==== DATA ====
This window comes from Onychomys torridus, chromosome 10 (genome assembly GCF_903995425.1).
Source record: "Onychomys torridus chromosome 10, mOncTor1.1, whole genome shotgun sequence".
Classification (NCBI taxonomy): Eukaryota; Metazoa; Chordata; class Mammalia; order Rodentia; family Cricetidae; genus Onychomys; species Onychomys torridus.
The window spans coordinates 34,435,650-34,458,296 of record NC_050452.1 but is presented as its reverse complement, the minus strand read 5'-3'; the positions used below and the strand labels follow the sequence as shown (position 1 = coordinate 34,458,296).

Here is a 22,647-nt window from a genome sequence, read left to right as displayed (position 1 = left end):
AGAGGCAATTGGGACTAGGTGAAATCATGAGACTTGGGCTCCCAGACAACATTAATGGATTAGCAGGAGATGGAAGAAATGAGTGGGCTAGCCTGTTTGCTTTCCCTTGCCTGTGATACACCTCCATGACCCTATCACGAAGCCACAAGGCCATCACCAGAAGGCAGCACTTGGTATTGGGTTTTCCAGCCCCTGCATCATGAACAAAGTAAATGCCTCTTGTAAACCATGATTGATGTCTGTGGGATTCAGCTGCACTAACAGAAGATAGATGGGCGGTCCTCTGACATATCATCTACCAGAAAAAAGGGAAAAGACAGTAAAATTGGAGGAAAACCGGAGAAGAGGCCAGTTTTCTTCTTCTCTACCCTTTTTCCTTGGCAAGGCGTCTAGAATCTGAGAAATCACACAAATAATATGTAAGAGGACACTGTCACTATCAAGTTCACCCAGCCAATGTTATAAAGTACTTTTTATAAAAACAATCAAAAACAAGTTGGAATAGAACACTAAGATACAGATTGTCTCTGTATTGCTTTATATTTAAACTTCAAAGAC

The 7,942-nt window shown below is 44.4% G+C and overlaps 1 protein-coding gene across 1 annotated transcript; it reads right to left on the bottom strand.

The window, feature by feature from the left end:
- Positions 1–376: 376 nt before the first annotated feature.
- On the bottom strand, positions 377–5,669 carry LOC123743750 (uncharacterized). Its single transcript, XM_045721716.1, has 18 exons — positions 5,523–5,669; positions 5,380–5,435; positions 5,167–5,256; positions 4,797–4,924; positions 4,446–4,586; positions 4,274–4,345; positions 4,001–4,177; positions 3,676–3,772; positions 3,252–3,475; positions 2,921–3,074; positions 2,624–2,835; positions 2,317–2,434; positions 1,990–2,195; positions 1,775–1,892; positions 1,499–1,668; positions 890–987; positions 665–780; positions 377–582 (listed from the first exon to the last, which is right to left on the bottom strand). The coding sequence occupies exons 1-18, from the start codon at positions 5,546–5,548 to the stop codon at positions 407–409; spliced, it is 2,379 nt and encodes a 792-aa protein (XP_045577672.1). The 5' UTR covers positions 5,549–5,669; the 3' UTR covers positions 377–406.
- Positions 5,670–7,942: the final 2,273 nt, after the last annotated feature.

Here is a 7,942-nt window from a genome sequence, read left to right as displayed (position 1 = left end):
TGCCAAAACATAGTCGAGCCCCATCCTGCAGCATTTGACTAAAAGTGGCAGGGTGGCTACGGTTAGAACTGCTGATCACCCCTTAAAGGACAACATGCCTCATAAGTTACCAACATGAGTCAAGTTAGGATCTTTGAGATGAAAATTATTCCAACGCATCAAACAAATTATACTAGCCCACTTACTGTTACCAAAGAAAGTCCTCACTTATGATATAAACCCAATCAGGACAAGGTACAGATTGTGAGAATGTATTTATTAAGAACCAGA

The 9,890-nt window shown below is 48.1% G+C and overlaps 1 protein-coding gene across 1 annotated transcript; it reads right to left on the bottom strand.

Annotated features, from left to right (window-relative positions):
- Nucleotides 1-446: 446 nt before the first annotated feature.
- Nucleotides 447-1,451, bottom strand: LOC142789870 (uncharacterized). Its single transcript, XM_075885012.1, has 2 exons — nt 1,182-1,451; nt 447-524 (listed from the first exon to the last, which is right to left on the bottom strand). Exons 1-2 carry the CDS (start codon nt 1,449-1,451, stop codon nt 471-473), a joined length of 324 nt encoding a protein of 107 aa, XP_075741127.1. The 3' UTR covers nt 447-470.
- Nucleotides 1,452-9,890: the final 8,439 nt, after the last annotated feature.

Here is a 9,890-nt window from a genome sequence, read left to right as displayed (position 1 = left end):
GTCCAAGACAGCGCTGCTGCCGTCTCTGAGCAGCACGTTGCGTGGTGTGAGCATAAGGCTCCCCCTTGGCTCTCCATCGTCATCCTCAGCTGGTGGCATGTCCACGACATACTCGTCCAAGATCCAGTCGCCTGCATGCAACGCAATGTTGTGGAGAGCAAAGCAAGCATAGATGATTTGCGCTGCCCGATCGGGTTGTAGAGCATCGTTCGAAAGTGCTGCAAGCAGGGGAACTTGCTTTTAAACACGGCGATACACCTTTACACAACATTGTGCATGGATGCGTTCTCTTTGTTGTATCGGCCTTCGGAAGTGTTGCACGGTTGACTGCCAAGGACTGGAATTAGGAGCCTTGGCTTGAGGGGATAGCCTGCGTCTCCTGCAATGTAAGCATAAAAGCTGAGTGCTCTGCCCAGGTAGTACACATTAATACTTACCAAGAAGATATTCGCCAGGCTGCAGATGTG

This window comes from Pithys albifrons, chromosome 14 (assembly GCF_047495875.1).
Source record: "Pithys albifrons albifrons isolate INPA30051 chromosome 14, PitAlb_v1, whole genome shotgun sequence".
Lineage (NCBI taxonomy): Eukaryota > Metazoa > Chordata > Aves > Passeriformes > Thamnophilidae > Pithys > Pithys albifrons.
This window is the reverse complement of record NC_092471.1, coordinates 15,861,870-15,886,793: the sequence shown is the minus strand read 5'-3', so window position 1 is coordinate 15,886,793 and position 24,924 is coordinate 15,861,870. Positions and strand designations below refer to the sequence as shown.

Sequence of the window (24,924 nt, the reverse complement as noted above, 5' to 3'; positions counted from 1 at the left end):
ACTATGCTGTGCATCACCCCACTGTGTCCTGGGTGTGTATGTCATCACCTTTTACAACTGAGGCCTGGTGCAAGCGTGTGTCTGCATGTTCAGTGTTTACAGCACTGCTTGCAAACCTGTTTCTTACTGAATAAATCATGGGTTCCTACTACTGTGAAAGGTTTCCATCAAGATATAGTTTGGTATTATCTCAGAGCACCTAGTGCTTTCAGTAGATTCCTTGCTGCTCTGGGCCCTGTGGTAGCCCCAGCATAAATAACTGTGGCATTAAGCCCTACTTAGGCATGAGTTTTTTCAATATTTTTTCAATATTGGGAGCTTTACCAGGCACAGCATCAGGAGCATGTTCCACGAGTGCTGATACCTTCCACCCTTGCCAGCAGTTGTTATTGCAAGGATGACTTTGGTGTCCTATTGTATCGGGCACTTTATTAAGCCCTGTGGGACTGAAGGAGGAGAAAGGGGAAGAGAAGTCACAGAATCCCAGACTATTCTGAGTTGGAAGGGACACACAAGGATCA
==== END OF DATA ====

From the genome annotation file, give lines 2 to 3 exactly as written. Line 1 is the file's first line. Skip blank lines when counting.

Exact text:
Source record: "Onychomys torridus chromosome 10, mOncTor1.1, whole genome shotgun sequence".
Classification (NCBI taxonomy): Eukaryota; Metazoa; Chordata; class Mammalia; order Rodentia; family Cricetidae; genus Onychomys; species Onychomys torridus.